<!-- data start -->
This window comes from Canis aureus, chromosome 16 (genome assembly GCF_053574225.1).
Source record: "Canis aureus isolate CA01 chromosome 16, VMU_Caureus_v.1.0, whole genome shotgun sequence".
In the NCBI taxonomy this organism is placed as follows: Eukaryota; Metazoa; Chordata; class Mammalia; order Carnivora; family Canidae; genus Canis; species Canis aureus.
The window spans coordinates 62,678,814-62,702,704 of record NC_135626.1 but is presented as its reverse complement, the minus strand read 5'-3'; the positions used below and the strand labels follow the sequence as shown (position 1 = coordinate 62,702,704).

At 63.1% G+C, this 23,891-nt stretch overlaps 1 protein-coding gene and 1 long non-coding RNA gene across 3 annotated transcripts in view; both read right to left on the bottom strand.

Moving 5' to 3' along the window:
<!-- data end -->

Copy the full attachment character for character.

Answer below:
This window comes from Canis aureus, chromosome 16 (genome assembly GCF_053574225.1).
Source record: "Canis aureus isolate CA01 chromosome 16, VMU_Caureus_v.1.0, whole genome shotgun sequence".
In the NCBI taxonomy this organism is placed as follows: Eukaryota; Metazoa; Chordata; class Mammalia; order Carnivora; family Canidae; genus Canis; species Canis aureus.
The window spans coordinates 62,678,814-62,702,704 of record NC_135626.1 but is presented as its reverse complement, the minus strand read 5'-3'; the positions used below and the strand labels follow the sequence as shown (position 1 = coordinate 62,702,704).

At 63.1% G+C, this 23,891-nt stretch overlaps 1 protein-coding gene and 1 long non-coding RNA gene across 3 annotated transcripts in view; both read right to left on the bottom strand.

Moving 5' to 3' along the window: